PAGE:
The Lucas Museum of Narrative Art in Los Angeles will open later than initially expected, with pandemic-related delays pushing its debut to 2023.
Health and safety protocols have slowed progress, museum Director Sandra Jackson-Dumont said by email Thursday. “Substantial construction,” originally on track to finish this year, is now expected to continue into 2022.
The steel structure for filmmaker George Lucas’ $1-billion museum, which was designed by Ma Yansong and which broke ground in March 2018, is complete. The last beam was put in place March 12. Because of COVID-19, the museum did not hold the typical topping-out party to mark the occasion.
The museum is working on interior build-outs of core areas, including two theaters and fourth-floor galleries, which will have about 80,000 square feet of exhibition space. Items from Lucas’ 100,000-object personal collection of fine and popular art — paintings, sculpture, photography, movies, illustration, comic art and “Star Wars” ephemera — will be transferred to the museum and exhibitions installed. Landscape design by Studio-MLA on about 11 acres also will need to be installed.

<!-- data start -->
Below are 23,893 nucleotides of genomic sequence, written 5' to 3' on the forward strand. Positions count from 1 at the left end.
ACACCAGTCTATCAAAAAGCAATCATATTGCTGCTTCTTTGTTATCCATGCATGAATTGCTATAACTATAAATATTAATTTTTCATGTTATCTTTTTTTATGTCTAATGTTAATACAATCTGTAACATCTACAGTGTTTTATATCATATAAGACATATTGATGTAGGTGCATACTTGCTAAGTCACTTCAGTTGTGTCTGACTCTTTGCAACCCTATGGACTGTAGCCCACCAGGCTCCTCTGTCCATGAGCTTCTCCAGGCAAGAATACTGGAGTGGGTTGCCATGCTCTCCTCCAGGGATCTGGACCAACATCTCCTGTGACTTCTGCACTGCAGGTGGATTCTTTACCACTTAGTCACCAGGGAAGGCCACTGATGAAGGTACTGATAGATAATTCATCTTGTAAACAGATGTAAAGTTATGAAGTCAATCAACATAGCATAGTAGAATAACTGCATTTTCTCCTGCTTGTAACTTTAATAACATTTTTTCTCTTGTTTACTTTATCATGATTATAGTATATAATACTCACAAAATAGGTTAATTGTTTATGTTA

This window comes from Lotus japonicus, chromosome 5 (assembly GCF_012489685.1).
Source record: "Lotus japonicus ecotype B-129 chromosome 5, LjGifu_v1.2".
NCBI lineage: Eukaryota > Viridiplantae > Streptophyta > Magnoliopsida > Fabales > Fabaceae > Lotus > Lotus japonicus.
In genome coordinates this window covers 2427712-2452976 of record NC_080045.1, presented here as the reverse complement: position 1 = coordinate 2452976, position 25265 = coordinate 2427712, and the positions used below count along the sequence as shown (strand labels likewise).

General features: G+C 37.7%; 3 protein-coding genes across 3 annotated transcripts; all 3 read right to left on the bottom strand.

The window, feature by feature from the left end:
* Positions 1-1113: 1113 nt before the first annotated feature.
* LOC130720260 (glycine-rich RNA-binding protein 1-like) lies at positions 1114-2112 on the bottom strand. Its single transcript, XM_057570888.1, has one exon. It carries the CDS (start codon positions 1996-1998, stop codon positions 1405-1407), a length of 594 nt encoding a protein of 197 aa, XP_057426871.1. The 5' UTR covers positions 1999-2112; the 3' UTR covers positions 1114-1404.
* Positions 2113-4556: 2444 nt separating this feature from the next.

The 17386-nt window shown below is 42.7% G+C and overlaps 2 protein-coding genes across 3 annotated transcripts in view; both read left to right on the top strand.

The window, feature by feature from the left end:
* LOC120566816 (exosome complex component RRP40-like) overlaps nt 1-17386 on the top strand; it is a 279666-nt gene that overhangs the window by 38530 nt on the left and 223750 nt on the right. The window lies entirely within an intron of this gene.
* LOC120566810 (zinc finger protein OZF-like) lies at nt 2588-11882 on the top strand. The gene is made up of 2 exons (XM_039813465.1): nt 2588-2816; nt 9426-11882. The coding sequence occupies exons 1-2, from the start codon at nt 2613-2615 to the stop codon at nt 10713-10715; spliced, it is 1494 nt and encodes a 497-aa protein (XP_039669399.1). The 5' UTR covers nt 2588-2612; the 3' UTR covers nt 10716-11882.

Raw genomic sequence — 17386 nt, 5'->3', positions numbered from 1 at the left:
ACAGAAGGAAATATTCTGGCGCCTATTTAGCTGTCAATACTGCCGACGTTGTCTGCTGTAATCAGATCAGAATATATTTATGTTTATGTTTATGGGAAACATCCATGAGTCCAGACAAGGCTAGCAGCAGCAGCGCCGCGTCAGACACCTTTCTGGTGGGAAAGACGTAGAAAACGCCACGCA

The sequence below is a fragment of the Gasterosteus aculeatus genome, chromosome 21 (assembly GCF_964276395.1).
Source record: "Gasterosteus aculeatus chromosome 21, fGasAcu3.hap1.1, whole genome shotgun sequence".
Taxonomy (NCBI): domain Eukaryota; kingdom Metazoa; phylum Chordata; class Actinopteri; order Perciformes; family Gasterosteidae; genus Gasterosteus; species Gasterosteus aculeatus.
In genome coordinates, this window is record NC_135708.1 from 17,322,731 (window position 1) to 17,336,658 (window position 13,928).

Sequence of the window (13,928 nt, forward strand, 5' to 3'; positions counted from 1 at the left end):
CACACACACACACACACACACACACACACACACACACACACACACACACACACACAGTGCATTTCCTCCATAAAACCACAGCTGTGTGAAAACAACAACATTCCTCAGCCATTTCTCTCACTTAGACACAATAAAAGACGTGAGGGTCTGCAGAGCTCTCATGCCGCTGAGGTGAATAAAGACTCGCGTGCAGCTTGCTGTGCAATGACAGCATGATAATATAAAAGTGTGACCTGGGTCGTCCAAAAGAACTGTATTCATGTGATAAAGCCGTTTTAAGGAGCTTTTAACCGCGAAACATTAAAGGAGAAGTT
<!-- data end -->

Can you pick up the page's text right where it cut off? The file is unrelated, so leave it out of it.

The hiring of museum staff has accelerated during the pandemic. In July, Jackson-Dumont announced six key hires, including Pilar Tompkins Rivas as chief curator and deputy director of curatorial and collections.
On Wednesday, the museum announced it had acquired Judith F. Baca’s archive documenting the creation of her epic mural, “The Great Wall of Los Angeles.”
The archive features concept drawings, site plans, sketches, notes and correspondence between the artist and collaborators — more than 350 objects in all related to the making of the half-mile-long artwork, which sits along the Tujunga Wash flood control channel in the San Fernando Valley. Baca is the first female muralist represented in the museum’s collection.